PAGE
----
At Caboolture we were parked up right next to the State Equestrian Centre and there was even an event of some sort on. Now I’m not known as a sports lover, and of sports I have watched (pretty much Olympics only) equestrian doesn’t feature highly on my ‘must see that live’ calendar. To be fair, that calendar is completely bare of sports.  HOWEVER, we decided we’re going to try all sorts of things on this trip and try to say yes even if we’re leaning more towards no. So we ended up in this humongous horse hanger.
I hit the Google pretty hard so was able to explain to the kids dressage is like dancing for horses and is, in fact, the ultimate test of skill between rider and ridden, rather than the ultimate test of endurance for the audience, which would have been my bet. “You’re right!” said Master12 excitedly, pointing at a horse who was taking a couple of steps backwards. “That ones moonwalking.”
I’m really genuinely sorry to all you horse lovers out there, but we only lasted one performance. If I’m honest, I wanted to leave before it finished but Tracey thought, as we were the only people in the stands, the guy might notice and be put off his game. I’m not so sure, as we applauded handsomely once he finished and he didn’t even look up. I’ll say this though, the horses were beautiful. Gorgeous creatures. 
Concerned the kids picked up some bad ideas from the dressage.
For obvious reasons.
We brought along some old bikes with us this trip. Still have a few flat tyres to contend with but at least the kids got to ride around a bit. Happy faces all around. 
Because nothing, but nothing, beats photobombing on a bike.

Despite the grounds still recovering from their drenching, some beautiful light and backgrounds here at the Mullumbimby Showgrounds. Tracey wants me to say these were taken with the family’s Canon, and not her workhorse, but I can’t see what she must – I think they’re drop dead gorgeous photos.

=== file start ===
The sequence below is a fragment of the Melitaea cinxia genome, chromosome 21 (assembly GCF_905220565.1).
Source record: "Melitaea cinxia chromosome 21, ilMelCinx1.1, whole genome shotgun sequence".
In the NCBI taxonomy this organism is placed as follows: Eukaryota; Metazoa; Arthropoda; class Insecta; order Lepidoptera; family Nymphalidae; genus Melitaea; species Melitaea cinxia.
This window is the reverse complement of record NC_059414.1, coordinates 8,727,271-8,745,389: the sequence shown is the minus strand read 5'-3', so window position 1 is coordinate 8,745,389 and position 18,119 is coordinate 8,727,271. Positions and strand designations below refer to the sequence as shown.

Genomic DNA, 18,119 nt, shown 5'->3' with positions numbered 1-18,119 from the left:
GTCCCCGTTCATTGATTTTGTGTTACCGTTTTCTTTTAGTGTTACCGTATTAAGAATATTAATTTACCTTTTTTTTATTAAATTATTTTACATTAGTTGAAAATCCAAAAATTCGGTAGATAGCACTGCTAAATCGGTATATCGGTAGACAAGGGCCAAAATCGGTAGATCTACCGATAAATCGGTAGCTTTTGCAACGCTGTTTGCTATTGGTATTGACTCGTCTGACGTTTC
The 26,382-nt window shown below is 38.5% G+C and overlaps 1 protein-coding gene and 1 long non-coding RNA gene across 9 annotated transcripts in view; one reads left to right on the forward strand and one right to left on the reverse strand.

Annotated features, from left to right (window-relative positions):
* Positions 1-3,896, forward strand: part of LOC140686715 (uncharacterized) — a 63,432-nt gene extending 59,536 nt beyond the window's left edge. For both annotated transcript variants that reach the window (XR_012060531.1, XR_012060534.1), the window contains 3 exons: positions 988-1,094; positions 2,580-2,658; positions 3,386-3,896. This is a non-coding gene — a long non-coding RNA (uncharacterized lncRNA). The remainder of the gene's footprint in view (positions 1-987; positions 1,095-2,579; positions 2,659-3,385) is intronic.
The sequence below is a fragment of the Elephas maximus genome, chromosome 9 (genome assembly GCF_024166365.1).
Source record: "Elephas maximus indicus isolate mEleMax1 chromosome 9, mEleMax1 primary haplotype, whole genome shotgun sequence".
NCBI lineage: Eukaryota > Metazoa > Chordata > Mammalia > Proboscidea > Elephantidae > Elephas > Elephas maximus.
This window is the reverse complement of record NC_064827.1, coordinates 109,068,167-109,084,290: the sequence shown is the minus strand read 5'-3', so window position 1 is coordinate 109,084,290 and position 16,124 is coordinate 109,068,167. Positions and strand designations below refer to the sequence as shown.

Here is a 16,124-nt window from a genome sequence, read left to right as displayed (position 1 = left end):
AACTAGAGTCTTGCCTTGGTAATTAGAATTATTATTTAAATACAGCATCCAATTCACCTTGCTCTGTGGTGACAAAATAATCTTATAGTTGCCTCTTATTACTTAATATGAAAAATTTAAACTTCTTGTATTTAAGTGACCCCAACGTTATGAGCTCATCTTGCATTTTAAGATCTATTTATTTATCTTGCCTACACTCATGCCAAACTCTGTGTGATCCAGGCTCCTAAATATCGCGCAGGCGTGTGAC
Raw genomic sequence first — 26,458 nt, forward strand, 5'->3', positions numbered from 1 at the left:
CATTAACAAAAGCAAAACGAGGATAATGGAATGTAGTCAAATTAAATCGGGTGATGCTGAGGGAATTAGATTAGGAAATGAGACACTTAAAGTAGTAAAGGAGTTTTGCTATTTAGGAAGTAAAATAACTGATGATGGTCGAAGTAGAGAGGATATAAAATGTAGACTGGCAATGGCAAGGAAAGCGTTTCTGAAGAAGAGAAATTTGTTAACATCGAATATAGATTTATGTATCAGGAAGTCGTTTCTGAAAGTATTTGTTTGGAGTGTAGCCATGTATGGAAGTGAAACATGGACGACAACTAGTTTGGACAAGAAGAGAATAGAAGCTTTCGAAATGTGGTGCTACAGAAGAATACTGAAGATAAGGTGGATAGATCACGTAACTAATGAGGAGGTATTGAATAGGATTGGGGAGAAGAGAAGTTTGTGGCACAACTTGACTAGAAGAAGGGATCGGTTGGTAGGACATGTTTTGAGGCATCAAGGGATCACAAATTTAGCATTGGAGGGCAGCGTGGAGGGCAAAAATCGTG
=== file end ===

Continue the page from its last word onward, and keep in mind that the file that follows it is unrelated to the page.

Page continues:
We’re in the Mullumbimby/Byron Bay area for a week. If you’d like Tracey to capture your family she is happy to take bookings. Only $400 (can you say ‘wow that’s such a good price for a professional photographer ‘) will get Tracey chasing you around like the paparazzi then lots of photos of your loved ones. She promises a minimum of 40 images in colour and the same shots in black and white, but she’s very generous and you’ll always find more digital images on your bespoke wooden USB than you expect. If you’ve been putting off having professional photos done, now’s your chance.

Contact Tracey on 0408123253 or [email protected]

Raising a family on little more than laughs


    • Never! Although I have, as a concession to Tracey, cut back on milk in my tea and coffee so that it’s just enough to make it slightly less transparent.

  • I second the Lactose-Free option. My daughter seems to suffer this. If she drinks full-fat milk, or has too much dairy in one hit, it goes straight through her. Milk goes in, poo comes out! We’ve switched her to skim milk for her Milo and she has no problem, ditto for lactose-free milk, yoghurt and sour cream – she’s not a cheese fan. But seriously, you can’t tell the difference with the lactose-free products and it’s made a HUGE difference to her… the milk stays in! She’s 14 so she has learnt to plan her dairy meals so not to overload herself.

    Give it a try, you (and your family) might be pleasantly surprised 🙂